Fed agency alert says Alaris Gateway could compromise pumps

The Department of Homeland Security is warning of vulnerabilties in BD Alaris Gateway workstations that could enable hackers to manipulate them remotely.

The federal agency says security weaknesses in the devices could allow outside agents to disable the device, install malware or report false information, and even take over infusion pumps, the U.S. Department of Homeland Security has announced.

According to Homeland Security’s Industrial Control Systems Cyber Emergency Response Team (ICS-CERT), the vulnerabilities discovered by cybersecurity vendor CyberMDX could—in extreme cases—enable a hacker to communicate directly with pumps connected to gateways to alter drug dosages and infusion rates.

1. HDM 1120 AdobeStock_102215947.jpeg
Photo of IV drip intravenous infusion pump medical equipment in a hospital room

Homeland Security, BD Alaris and CyberMDX collaborated to assess the extent of the risk and express that risk in terms of a baseline Common Vulnerability Scoring System, known as CVSS, with sobering results.

The Alaris Gateway firmware was found to have a CVSS score of 10.0, which is deemed to be critical. Further, vulnerability within the web browser user interface of the Alaris Gateway Workstation had a CVSS risk score of 7.3, which is considered to be high.

Also See: NIST offers guidance for securing wireless infusion pumps

Alaris Gateway Workstations are used to provide mounting, power and communication support to infusion pumps, and these devices are then used to support treatment therapies that could include fluid therapy, blood transfusions, chemotherapy, dialysis and anesthesia.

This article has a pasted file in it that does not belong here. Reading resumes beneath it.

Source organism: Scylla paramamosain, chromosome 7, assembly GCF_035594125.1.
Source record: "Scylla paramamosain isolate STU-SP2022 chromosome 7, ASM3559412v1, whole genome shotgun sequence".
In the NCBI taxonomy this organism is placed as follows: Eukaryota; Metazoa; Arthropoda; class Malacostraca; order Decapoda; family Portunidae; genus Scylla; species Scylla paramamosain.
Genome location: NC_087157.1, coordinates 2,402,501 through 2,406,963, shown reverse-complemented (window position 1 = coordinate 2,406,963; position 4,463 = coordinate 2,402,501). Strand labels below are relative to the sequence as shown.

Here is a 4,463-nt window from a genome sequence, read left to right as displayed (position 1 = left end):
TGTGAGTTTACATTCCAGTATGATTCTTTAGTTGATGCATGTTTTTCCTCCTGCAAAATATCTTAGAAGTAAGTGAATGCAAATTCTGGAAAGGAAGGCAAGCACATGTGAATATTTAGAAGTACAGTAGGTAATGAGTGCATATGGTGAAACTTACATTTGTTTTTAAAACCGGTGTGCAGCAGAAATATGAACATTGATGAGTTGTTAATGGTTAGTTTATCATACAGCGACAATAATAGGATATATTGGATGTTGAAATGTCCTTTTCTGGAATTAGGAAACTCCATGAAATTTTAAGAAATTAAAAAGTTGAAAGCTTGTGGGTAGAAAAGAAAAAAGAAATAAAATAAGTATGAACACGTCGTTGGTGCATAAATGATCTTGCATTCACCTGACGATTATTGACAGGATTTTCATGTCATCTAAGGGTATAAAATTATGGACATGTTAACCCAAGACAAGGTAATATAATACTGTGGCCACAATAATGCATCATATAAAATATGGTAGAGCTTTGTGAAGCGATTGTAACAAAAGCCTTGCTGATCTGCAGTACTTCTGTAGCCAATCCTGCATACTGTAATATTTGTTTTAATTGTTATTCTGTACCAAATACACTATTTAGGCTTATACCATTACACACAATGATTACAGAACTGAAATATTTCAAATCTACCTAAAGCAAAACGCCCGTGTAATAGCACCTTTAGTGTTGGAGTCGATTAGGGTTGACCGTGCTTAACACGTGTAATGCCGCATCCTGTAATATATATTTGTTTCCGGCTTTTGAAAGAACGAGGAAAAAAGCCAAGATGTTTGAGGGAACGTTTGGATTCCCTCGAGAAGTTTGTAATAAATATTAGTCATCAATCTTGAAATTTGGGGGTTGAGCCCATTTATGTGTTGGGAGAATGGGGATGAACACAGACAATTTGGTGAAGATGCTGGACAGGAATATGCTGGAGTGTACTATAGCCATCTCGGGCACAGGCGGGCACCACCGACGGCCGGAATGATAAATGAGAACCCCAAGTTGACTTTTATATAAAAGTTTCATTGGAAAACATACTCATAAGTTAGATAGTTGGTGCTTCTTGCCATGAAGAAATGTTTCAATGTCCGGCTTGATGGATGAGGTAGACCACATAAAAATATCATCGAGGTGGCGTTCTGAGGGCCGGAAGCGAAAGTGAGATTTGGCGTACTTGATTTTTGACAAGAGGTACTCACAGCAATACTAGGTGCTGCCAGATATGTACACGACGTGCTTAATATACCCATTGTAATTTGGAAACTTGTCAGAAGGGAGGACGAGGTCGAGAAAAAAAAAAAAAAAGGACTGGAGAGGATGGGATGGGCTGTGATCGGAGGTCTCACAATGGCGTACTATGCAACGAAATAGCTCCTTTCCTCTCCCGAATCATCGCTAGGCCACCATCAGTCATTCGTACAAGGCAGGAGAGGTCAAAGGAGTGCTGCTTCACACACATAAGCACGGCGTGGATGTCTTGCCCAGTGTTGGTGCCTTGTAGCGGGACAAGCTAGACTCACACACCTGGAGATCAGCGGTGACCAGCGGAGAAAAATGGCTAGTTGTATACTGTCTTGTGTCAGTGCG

Cyber MDX further has discovered that the Alaris workstations are vulnerable to an exploit that could remotely manipulate firmware files. This is an attack that requires no special privileges to execute, according to the vendor. This attack also can enable hackers to manipulate gateway communication with connected infusion pumps, and, for some infusion models, hackers could prevent administration of life-saving treatment or alter intended drug dosages.

“Identifying, quantifying and prioritizing medical device security vulnerabilities requires constant vigilance,” says Elad Luz, the head of research at CyberMDX. “The onus for medical device security lies across all stakeholders.”

More information on firmware vulnerabilities is available here.

More information on Web management vulnerabilities is available here.

For reprint and licensing requests for this article, click here.